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OpEdNews Op Eds    H2'ed 7/19/16

Is Donald Trump Serious About Trade, Or Anything?

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Reprinted from Smirking Chimp

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One of the main themes of Donald Trump's presidential campaign has been the idea of getting tough with our trading partners. He has attacked President Obama and his predecessors for negotiating bad deals. Trump promises to get tough with the Chinese, Mexicans, and other trading partners and thereby bring jobs back to the United States.

While many working people would agree that recent trade deals have not benefited them, they have good cause to be skeptical about Trump's get tough promises. Most immediately his vice-presidential pick, Governor Mike Pence, has been a strong supporter of NAFTA and other trade deals. But choosing vice-presidents with differing views certainly has precedents.

More importantly, it is not clear what Trump thinks he is going to do when he gets tough with the Chinese and the other bad guys in his story. It's true that China and Mexico and many other countries are running trade surpluses with the United States. And it's also true that these surpluses have cost the jobs of millions of workers. In some cases these workers have been able to find new jobs, generally at much lower pay. However in many cases these workers remain unemployed and end up dropping out of the labor force altogether.

The trade deficit poses an especially severe problem in the context of secular stagnation: a situation in which the economy faces a sustained shortfall in demand. In the years prior to the collapse of the housing bubble most economists did not take the idea of a secular stagnation seriously. Their view was that if we saw a loss of demand due to a trade deficit, we could simply make it up with increased demand from consumption or investment spending.

Fewer economists hold this view eight and a half years after the collapse of the housing bubble threw the economy into a recession. While we clearly have seen enormous improvements in the labor market from the low-points in 2009 and 2010, by most measures the labor market has still not recovered to its pre-recession condition.

It is no longer credible to say that we don't have to worry about a large trade deficit because the economy will just generate demand elsewhere to fill the gap. This is clearly not true.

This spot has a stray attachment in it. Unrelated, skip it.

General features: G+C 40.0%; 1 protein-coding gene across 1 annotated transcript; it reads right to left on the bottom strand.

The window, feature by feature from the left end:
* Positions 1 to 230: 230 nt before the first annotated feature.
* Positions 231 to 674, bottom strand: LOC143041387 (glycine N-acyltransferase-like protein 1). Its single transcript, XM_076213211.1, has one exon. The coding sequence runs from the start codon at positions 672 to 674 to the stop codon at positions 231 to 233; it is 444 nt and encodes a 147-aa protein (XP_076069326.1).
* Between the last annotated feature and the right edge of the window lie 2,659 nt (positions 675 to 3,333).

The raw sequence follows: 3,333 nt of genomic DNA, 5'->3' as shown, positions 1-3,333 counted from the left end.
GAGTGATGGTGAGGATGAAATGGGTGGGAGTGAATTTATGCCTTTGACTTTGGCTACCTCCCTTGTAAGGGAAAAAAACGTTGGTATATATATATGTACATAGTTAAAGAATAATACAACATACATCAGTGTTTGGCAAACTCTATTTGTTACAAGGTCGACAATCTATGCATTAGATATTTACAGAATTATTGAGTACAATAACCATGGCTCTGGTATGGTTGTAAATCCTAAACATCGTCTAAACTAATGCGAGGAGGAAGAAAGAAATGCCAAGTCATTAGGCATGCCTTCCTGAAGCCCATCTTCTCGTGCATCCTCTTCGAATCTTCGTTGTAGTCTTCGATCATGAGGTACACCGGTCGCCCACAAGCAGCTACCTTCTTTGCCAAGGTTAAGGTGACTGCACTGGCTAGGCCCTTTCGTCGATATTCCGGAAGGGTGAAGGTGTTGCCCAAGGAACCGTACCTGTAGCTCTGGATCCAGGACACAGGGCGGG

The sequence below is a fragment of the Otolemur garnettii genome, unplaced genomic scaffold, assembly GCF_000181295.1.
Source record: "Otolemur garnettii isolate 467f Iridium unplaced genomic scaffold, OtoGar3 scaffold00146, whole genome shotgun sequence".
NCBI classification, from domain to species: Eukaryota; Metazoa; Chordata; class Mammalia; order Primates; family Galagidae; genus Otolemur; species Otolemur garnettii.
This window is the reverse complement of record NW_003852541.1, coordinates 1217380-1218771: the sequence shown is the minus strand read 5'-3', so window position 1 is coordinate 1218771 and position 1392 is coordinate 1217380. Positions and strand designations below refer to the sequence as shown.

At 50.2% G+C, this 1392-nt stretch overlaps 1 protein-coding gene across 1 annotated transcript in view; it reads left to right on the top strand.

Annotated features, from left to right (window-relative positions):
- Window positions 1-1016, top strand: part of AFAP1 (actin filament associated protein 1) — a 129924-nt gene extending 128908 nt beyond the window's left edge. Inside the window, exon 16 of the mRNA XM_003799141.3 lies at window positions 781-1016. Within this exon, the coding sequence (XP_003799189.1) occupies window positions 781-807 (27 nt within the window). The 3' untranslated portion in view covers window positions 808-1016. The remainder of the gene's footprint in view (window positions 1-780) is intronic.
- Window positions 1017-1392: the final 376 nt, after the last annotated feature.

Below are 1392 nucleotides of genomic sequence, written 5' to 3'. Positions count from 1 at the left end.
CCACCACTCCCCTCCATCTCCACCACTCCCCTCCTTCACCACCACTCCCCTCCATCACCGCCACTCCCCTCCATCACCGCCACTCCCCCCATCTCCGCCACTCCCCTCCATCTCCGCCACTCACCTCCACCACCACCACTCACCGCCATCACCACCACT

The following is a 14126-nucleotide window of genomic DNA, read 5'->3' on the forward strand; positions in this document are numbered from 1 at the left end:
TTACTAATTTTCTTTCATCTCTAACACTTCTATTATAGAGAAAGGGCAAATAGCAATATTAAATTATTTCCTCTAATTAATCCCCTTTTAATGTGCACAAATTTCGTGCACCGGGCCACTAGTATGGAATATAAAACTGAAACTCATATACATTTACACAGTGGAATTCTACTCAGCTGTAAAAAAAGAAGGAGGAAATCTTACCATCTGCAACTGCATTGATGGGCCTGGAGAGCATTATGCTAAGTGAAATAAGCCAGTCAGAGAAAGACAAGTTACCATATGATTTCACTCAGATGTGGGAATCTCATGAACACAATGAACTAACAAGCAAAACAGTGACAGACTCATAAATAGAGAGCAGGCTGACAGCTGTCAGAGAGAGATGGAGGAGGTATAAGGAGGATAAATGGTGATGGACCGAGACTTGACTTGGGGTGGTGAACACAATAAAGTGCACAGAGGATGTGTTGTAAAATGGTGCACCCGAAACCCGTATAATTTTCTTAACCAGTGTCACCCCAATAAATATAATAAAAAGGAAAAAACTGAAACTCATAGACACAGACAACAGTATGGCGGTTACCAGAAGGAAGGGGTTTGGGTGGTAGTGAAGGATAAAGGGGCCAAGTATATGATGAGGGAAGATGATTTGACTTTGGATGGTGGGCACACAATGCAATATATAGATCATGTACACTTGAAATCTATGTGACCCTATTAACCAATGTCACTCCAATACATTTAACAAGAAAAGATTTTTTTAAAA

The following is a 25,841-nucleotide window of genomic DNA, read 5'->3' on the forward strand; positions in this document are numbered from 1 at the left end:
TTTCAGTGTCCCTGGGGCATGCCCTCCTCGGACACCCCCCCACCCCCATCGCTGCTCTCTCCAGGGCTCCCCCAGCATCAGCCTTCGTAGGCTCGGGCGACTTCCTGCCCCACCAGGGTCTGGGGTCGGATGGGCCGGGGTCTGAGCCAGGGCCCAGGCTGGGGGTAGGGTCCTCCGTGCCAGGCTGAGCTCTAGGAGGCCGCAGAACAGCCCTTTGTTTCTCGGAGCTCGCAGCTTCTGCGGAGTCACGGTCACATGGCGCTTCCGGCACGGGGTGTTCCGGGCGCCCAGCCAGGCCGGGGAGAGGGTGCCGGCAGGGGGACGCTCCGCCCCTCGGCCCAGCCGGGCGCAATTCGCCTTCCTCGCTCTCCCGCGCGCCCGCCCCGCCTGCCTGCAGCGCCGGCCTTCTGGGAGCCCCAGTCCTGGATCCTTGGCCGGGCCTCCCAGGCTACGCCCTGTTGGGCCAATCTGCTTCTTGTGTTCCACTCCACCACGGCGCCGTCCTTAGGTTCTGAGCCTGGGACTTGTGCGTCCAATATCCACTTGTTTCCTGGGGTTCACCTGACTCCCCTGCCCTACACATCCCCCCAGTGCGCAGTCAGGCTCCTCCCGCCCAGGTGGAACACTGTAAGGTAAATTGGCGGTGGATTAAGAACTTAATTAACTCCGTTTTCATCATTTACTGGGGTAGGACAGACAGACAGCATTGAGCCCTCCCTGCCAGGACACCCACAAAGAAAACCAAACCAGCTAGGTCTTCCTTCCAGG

While we may be able to agree that a $500 billion-plus trade deficit (@3.0 percent of GDP) is a real problem, the question is what does Donald Trump propose to do about it? He might be a tough guy and all that, but it isn't clear that he even knows who has to get tough with.

Trump seems to think the problem is that other countries are pulling fast ones on our "stupid" trade negotiators. They aren't. The problem is that our trade negotiators are not focused on reducing the trade deficit.

Let's take the case of China, where we have the largest trade deficit. Our trade negotiators are not especially focused on the trade deficit with China. They want China to grant more access to its financial markets to Goldman Sachs and other banks. They want also want more access for our telecommunications companies, our insurance companies, and our retail and restaurant chains. They want China to do a better job enforcing Microsoft's copyrights and Pfizer's drug patents.

When it comes to our trade deficit, our trade negotiators are getting conflicting signals. Unions and workers in the U.S. would like China to raise the value of its currency to reduce its competitive advantage. But GE and other U.S. companies that produce goods in China and export back to the United States aren't anxious to see their costs rise due to a higher valued Chinese currency. The same logic applies to Walmart that has spent years developing a low-cost supply chain in China and other developing countries.

So if Trump thinks this is a story of beating up China he has missed the boat. It's a story first and foremost of beating up the U.S. corporations that profit from the trade deficit with China. And, it means telling a lot of other companies that their concerns are going to take a back seat in negotiations with China, since our priority is getting the trade deficit down.

If Trump understands this reality he has done a good job of hiding it. If he doesn't understand the realities of trade, then he is not likely to be able to improve the situation for working people in the United States.

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Dr. Dean Baker is a macroeconomist and Co-Director of the Center for Economic and Policy Research in Washington, D.C. He previously worked as a senior economist at the Economic Policy Institute and an assistant professor at Bucknell University. (more...)
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